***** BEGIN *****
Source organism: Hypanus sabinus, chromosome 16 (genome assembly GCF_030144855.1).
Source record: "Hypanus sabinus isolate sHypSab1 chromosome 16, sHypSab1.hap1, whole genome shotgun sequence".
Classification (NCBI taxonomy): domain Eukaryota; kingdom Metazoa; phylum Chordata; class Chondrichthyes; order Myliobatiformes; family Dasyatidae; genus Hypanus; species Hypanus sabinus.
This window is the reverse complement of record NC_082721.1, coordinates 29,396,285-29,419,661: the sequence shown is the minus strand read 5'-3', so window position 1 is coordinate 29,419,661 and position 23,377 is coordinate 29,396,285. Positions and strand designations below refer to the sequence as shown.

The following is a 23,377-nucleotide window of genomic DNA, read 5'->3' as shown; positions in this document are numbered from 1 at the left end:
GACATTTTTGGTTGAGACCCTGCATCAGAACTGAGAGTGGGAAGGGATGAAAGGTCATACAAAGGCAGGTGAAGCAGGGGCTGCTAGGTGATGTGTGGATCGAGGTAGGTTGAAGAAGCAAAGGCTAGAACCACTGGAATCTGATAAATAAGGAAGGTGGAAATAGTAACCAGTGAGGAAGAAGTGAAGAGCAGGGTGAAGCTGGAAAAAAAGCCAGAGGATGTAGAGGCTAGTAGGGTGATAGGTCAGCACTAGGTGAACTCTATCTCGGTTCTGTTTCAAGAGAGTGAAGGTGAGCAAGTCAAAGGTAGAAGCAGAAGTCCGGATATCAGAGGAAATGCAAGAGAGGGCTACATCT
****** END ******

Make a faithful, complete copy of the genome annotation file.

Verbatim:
Source organism: Hypanus sabinus, chromosome 16 (genome assembly GCF_030144855.1).
Source record: "Hypanus sabinus isolate sHypSab1 chromosome 16, sHypSab1.hap1, whole genome shotgun sequence".
Classification (NCBI taxonomy): domain Eukaryota; kingdom Metazoa; phylum Chordata; class Chondrichthyes; order Myliobatiformes; family Dasyatidae; genus Hypanus; species Hypanus sabinus.
This window is the reverse complement of record NC_082721.1, coordinates 29,396,285-29,419,661: the sequence shown is the minus strand read 5'-3', so window position 1 is coordinate 29,419,661 and position 23,377 is coordinate 29,396,285. Positions and strand designations below refer to the sequence as shown.

The following is a 23,377-nucleotide window of genomic DNA, read 5'->3' as shown; positions in this document are numbered from 1 at the left end:
GACATTTTTGGTTGAGACCCTGCATCAGAACTGAGAGTGGGAAGGGATGAAAGGTCATACAAAGGCAGGTGAAGCAGGGGCTGCTAGGTGATGTGTGGATCGAGGTAGGTTGAAGAAGCAAAGGCTAGAACCACTGGAATCTGATAAATAAGGAAGGTGGAAATAGTAACCAGTGAGGAAGAAGTGAAGAGCAGGGTGAAGCTGGAAAAAAAGCCAGAGGATGTAGAGGCTAGTAGGGTGATAGGTCAGCACTAGGTGAACTCTATCTCGGTTCTGTTTCAAGAGAGTGAAGGTGAGCAAGTCAAAGGTAGAAGCAGAAGTCCGGATATCAGAGGAAATGCAAGAGAGGGCTACATCT